Divine or infernal symbolism is always good. Satan can be "Lucifer" or can be light-bringer or Morningstar. Turn this to Lucy and it's almost unrecognizable. Gods with similar symbolisms are good, so find what something or someone embodies, then find a god that covers it. Give the person the same name. Wonder Woman, for example, is Greek/Roman-styled, and Diana is the Roman goddess of the hunt (Artemis is the Greek version). Thus Wonder Woman's name is Diana. Your could take it a step further, and call her Artemisia and have an extremely similar character but with a masking name.
Find historical figures that hold the same meaning. Make the references just obscure enough not to be obvious, but still capable of being figured out. If you want Nazi-like characters, pick a slightly less-known Nazi and use his first or last name. I Otto Skorzeny was a notorious Nazi, but isn't named Hitler, Himmler, or Goring, so people would be likely to miss the reference. Foreign references are good this way as well, so a French saint's name used for a saintly person will get missed by the average American, but won't be so obscure that someone can't figure it out. So St. Denis of Paris becomes Dennis Paris. Unless you Google it or are a saint buff, you wouldn't pick up on it.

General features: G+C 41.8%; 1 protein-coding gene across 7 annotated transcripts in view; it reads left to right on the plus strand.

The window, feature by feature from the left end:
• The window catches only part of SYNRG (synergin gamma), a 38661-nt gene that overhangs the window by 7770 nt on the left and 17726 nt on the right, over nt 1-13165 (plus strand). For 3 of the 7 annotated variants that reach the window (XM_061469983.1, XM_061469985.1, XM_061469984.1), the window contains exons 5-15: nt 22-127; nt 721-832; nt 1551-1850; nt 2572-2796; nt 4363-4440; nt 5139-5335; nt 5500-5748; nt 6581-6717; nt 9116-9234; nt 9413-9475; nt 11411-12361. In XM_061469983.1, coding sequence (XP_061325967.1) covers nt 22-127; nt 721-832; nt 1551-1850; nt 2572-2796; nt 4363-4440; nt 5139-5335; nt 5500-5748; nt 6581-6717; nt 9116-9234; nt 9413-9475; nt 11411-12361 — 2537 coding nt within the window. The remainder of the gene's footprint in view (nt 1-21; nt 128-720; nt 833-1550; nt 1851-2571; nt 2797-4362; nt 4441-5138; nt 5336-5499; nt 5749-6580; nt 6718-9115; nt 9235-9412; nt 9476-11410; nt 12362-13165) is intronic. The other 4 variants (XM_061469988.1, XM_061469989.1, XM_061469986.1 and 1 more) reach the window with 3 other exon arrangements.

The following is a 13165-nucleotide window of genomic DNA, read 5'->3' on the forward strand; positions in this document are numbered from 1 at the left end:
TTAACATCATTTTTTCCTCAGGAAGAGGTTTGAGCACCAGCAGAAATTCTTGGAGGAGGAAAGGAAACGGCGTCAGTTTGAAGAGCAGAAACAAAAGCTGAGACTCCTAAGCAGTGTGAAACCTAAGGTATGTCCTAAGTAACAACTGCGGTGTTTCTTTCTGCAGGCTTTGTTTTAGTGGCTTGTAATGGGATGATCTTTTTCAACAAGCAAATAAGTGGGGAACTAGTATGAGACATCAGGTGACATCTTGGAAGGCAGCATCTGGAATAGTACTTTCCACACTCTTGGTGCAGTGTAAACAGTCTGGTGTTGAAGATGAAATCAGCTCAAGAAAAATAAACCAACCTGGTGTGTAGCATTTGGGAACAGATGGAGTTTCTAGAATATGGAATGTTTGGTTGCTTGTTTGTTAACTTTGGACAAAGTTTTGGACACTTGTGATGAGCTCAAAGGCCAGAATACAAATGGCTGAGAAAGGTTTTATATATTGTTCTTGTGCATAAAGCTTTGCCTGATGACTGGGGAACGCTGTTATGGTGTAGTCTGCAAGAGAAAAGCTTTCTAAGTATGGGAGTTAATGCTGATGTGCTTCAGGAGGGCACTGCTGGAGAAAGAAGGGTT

- PS I usually make a point of not reading all the other answers first, so I can see a few pieces of this are covered elsewhere.
A character is revealed by their thoughts, actions, and the responses of the other characters to them. If the character starts out in a venue where they are relatively unknown or have assumed a different identity or are just not able to express their true identity for some reason, then no one will know who they really are until something changes and they can be themselves.
Harry Potter starts out as an abused misfit pretty much scared of his own shadow until he gets that letter.
Often, when neighbors are asked, that serial killer was a model citizen and very nice.
Similarly, an object depends on its context for meaning. That old oil lamp is just a piece of junk until someone rubs it. A pen knife might be pretty boring until someone is in a situation where having it might be the difference between life and death.